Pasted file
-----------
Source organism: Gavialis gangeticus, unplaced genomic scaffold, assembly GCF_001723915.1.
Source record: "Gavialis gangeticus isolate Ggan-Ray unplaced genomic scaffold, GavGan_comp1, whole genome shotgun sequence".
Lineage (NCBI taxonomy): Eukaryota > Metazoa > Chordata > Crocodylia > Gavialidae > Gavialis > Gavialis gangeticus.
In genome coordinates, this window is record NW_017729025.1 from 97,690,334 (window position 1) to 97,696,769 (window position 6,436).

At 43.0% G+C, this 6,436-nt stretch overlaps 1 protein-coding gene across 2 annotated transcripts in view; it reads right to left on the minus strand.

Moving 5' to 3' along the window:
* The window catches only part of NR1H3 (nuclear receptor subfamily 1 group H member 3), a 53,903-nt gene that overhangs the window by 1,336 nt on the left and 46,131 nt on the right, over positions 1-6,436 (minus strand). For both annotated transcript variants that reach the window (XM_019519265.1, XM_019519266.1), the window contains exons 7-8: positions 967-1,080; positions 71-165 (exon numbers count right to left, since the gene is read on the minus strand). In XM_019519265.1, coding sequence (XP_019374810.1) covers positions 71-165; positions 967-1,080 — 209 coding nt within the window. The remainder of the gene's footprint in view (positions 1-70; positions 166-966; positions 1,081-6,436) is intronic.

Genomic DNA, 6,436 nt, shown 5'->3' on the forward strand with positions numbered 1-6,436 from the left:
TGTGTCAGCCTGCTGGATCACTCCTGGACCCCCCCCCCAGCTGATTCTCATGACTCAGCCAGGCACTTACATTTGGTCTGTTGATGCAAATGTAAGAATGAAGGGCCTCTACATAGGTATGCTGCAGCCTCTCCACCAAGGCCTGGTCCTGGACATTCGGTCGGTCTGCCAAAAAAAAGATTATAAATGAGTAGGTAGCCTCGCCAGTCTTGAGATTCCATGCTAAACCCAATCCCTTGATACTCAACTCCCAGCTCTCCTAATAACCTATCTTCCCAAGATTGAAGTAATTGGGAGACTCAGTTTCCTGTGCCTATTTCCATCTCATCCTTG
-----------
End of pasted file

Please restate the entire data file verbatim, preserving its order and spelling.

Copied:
Source organism: Gavialis gangeticus, unplaced genomic scaffold, assembly GCF_001723915.1.
Source record: "Gavialis gangeticus isolate Ggan-Ray unplaced genomic scaffold, GavGan_comp1, whole genome shotgun sequence".
Lineage (NCBI taxonomy): Eukaryota > Metazoa > Chordata > Crocodylia > Gavialidae > Gavialis > Gavialis gangeticus.
In genome coordinates, this window is record NW_017729025.1 from 97,690,334 (window position 1) to 97,696,769 (window position 6,436).

At 43.0% G+C, this 6,436-nt stretch overlaps 1 protein-coding gene across 2 annotated transcripts in view; it reads right to left on the minus strand.

Moving 5' to 3' along the window:
* The window catches only part of NR1H3 (nuclear receptor subfamily 1 group H member 3), a 53,903-nt gene that overhangs the window by 1,336 nt on the left and 46,131 nt on the right, over positions 1-6,436 (minus strand). For both annotated transcript variants that reach the window (XM_019519265.1, XM_019519266.1), the window contains exons 7-8: positions 967-1,080; positions 71-165 (exon numbers count right to left, since the gene is read on the minus strand). In XM_019519265.1, coding sequence (XP_019374810.1) covers positions 71-165; positions 967-1,080 — 209 coding nt within the window. The remainder of the gene's footprint in view (positions 1-70; positions 166-966; positions 1,081-6,436) is intronic.

Genomic DNA, 6,436 nt, shown 5'->3' on the forward strand with positions numbered 1-6,436 from the left:
TGTGTCAGCCTGCTGGATCACTCCTGGACCCCCCCCCCAGCTGATTCTCATGACTCAGCCAGGCACTTACATTTGGTCTGTTGATGCAAATGTAAGAATGAAGGGCCTCTACATAGGTATGCTGCAGCCTCTCCACCAAGGCCTGGTCCTGGACATTCGGTCGGTCTGCCAAAAAAAAGATTATAAATGAGTAGGTAGCCTCGCCAGTCTTGAGATTCCATGCTAAACCCAATCCCTTGATACTCAACTCCCAGCTCTCCTAATAACCTATCTTCCCAAGATTGAAGTAATTGGGAGACTCAGTTTCCTGTGCCTATTTCCATCTCATCCTTG